In September 2022 the WHO announced that health authorities in Uganda had declared an outbreak of Ebola. This follows a case of the Sudan ebolavirus in the Mubende district. Ebola is described by the WHO as a “severe, often fatal illness” in humans and other primates. Of the 6 different species, 3 (Bundibugyo, Sudan, and Zaire) have caused large outbreaks in the past.
The Uganda Virus Research Institute (UVRI) released a statement on 20th September 2022. This referred to a case that had been “identified and isolated” in Mubende Regional Referral Hospital. The patient was a 24-year-old male from Ngabano Village, Madudu Sub-County. He was referred by St John’s Medical Clinic after presenting with “high grade fever, convulsions, blood-stained vomitus, diarrhoea, loss of appetite, and pain on swallowing”. Further to this, the report details “chest pain, dry cough, and bleeding in eyes”.
The illness progressed on the 17th of September to “yellowing of eyes”, dark urine, and abdominal pain. Suspecting Viral Haemorrhagic Fever (VHF) the clinical team took a sample. This was received on the 18th and confirmed Ebola infection was established on the 19th. Unfortunately, on the morning of the 19th, the patient died. The statement explains that the body is being kept in isolation awaiting “safe and dignified burial”.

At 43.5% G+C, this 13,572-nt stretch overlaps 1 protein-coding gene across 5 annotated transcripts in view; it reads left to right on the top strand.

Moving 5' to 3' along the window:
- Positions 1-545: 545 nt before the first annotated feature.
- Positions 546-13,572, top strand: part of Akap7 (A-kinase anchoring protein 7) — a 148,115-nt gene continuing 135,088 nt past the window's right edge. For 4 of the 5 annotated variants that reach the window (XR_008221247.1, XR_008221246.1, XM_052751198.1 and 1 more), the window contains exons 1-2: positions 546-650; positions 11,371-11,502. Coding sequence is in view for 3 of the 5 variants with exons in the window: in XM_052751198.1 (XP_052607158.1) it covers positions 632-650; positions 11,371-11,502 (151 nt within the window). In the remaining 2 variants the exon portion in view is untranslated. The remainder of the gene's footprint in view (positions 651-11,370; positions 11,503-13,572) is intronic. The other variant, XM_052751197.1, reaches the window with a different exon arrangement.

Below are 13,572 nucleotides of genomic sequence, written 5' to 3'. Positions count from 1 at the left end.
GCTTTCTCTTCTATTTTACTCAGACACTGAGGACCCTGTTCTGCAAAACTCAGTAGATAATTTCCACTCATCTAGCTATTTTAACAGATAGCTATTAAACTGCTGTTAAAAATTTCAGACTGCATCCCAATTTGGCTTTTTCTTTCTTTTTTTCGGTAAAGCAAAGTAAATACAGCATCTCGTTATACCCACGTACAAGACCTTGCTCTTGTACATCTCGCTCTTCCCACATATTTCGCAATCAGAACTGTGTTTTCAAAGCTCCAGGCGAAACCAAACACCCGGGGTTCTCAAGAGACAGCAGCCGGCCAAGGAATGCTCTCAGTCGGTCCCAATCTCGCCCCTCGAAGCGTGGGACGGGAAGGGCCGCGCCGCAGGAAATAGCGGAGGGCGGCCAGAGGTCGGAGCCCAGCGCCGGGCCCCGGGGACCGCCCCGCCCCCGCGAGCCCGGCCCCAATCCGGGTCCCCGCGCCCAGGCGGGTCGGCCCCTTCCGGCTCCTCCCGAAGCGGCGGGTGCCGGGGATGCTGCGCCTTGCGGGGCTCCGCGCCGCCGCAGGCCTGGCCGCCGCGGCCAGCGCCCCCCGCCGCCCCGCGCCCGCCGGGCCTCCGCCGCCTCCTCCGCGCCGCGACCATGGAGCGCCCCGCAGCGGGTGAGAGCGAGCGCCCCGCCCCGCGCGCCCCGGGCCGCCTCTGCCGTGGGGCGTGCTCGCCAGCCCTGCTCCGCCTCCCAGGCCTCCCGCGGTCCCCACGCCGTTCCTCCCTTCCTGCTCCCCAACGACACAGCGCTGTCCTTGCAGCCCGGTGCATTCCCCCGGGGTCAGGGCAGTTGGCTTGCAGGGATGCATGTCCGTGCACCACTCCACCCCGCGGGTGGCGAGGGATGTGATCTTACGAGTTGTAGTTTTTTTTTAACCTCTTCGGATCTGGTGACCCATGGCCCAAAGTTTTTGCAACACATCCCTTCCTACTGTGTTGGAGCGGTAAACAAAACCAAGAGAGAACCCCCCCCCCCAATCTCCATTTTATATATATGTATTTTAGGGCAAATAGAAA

This is the second Ebola outbreak of the Sudan strain in Uganda. Previously, it has also experienced an outbreak of the Zaire ebolavirus. UVRI suggests that the incubation period for Sudan ebolavirus is 2-21 days.
A Direct Rapid Response team investigated “unconfirmed deaths in different communities” following reports of “strange illness and sudden deaths” in the Kiruma and Madudu Sub-Counties. Between the 1st and the 15th of September 6 deaths have been reported in these Sub-Counties. The WHO suggests that there are a further 8 suspected cases receiving care.
Ministry of Health advice
The Ministry of Health has initiated “preliminary containment measures” and encouraged the community to “remain calm but vigilant”. It urged health workers to have the “highest index of suspicion” and observe “heightened safety precautions”.
Dr Matshidiso Moeti, WHO Regional Director for Africa, emphasised her intention to collaborate with the health authorities to “investigate the source” and promote “effective control measures”.
“Uganda is no stranger to effective Ebola control. Thanks to its expertise, action has been taken to quickly detect the virus and we can bank on this knowledge to halt the spread of infections.”
The WHO has “dispatched supplies to support the care of patients” and is “sending a tent” for isolation of patients.
Vaccination not approved
Although “ring vaccination of high-risk” people with the Ervebo (rVSV-ZEBOV) vaccine has helped to control the spread of Ebola in recent outbreaks in the Democratic Republic of the Congo and other locations, the vaccine has “only been approved to protect against the Zaire virus”. A vaccine candidate by Johnson and Johnson “may be effective” but has not yet been specifically tested against this Sudan strain.
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